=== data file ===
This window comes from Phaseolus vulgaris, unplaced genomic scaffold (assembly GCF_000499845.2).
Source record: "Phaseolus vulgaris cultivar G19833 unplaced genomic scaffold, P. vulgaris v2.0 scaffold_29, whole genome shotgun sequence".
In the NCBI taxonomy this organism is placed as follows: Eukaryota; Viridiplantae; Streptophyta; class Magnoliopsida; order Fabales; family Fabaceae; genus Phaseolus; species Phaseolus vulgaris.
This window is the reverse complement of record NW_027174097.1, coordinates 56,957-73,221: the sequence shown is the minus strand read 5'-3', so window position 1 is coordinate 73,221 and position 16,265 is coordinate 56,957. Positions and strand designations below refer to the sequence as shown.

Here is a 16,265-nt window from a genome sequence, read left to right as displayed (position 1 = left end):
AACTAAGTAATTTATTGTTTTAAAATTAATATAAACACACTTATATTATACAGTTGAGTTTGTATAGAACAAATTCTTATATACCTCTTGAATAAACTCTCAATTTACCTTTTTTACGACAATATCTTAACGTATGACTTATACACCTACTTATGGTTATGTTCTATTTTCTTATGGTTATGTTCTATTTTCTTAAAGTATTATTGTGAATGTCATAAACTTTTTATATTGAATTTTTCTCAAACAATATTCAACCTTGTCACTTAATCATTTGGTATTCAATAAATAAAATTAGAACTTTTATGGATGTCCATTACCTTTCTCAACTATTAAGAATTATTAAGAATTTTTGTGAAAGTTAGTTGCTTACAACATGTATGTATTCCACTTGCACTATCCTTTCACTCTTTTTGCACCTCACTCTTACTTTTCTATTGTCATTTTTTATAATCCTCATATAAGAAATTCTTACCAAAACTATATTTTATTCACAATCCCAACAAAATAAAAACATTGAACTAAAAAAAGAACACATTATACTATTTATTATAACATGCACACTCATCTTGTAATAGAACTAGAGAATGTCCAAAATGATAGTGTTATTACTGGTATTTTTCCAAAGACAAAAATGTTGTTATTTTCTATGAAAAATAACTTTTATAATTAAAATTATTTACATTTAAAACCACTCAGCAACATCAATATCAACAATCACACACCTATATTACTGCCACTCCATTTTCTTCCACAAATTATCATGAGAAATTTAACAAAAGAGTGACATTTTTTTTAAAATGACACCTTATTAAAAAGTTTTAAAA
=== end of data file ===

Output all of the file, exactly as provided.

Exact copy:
This window comes from Phaseolus vulgaris, unplaced genomic scaffold (assembly GCF_000499845.2).
Source record: "Phaseolus vulgaris cultivar G19833 unplaced genomic scaffold, P. vulgaris v2.0 scaffold_29, whole genome shotgun sequence".
In the NCBI taxonomy this organism is placed as follows: Eukaryota; Viridiplantae; Streptophyta; class Magnoliopsida; order Fabales; family Fabaceae; genus Phaseolus; species Phaseolus vulgaris.
This window is the reverse complement of record NW_027174097.1, coordinates 56,957-73,221: the sequence shown is the minus strand read 5'-3', so window position 1 is coordinate 73,221 and position 16,265 is coordinate 56,957. Positions and strand designations below refer to the sequence as shown.

Here is a 16,265-nt window from a genome sequence, read left to right as displayed (position 1 = left end):
AACTAAGTAATTTATTGTTTTAAAATTAATATAAACACACTTATATTATACAGTTGAGTTTGTATAGAACAAATTCTTATATACCTCTTGAATAAACTCTCAATTTACCTTTTTTACGACAATATCTTAACGTATGACTTATACACCTACTTATGGTTATGTTCTATTTTCTTATGGTTATGTTCTATTTTCTTAAAGTATTATTGTGAATGTCATAAACTTTTTATATTGAATTTTTCTCAAACAATATTCAACCTTGTCACTTAATCATTTGGTATTCAATAAATAAAATTAGAACTTTTATGGATGTCCATTACCTTTCTCAACTATTAAGAATTATTAAGAATTTTTGTGAAAGTTAGTTGCTTACAACATGTATGTATTCCACTTGCACTATCCTTTCACTCTTTTTGCACCTCACTCTTACTTTTCTATTGTCATTTTTTATAATCCTCATATAAGAAATTCTTACCAAAACTATATTTTATTCACAATCCCAACAAAATAAAAACATTGAACTAAAAAAAGAACACATTATACTATTTATTATAACATGCACACTCATCTTGTAATAGAACTAGAGAATGTCCAAAATGATAGTGTTATTACTGGTATTTTTCCAAAGACAAAAATGTTGTTATTTTCTATGAAAAATAACTTTTATAATTAAAATTATTTACATTTAAAACCACTCAGCAACATCAATATCAACAATCACACACCTATATTACTGCCACTCCATTTTCTTCCACAAATTATCATGAGAAATTTAACAAAAGAGTGACATTTTTTTTAAAATGACACCTTATTAAAAAGTTTTAAAA